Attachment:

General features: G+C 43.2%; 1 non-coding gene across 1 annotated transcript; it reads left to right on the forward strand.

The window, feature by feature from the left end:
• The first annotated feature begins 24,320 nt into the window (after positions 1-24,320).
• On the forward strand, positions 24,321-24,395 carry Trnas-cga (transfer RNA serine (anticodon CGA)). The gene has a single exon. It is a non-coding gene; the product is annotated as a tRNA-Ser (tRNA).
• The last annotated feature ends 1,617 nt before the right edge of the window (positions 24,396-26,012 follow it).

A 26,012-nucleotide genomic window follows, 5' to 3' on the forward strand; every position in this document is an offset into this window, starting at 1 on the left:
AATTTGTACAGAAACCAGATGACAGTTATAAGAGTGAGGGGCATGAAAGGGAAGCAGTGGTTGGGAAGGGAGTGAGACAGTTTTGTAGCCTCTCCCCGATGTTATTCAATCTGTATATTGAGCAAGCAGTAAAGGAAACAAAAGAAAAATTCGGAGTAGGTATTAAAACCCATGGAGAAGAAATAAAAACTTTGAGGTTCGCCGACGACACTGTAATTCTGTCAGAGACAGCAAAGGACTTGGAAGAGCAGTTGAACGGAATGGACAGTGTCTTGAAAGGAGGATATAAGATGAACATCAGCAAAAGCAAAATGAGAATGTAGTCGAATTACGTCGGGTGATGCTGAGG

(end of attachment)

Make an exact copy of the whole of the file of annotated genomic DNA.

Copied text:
General features: G+C 43.2%; 1 non-coding gene across 1 annotated transcript; it reads left to right on the forward strand.

The window, feature by feature from the left end:
• The first annotated feature begins 24,320 nt into the window (after positions 1-24,320).
• On the forward strand, positions 24,321-24,395 carry Trnas-cga (transfer RNA serine (anticodon CGA)). The gene has a single exon. It is a non-coding gene; the product is annotated as a tRNA-Ser (tRNA).
• The last annotated feature ends 1,617 nt before the right edge of the window (positions 24,396-26,012 follow it).

A 26,012-nucleotide genomic window follows, 5' to 3' on the forward strand; every position in this document is an offset into this window, starting at 1 on the left:
AATTTGTACAGAAACCAGATGACAGTTATAAGAGTGAGGGGCATGAAAGGGAAGCAGTGGTTGGGAAGGGAGTGAGACAGTTTTGTAGCCTCTCCCCGATGTTATTCAATCTGTATATTGAGCAAGCAGTAAAGGAAACAAAAGAAAAATTCGGAGTAGGTATTAAAACCCATGGAGAAGAAATAAAAACTTTGAGGTTCGCCGACGACACTGTAATTCTGTCAGAGACAGCAAAGGACTTGGAAGAGCAGTTGAACGGAATGGACAGTGTCTTGAAAGGAGGATATAAGATGAACATCAGCAAAAGCAAAATGAGAATGTAGTCGAATTACGTCGGGTGATGCTGAGG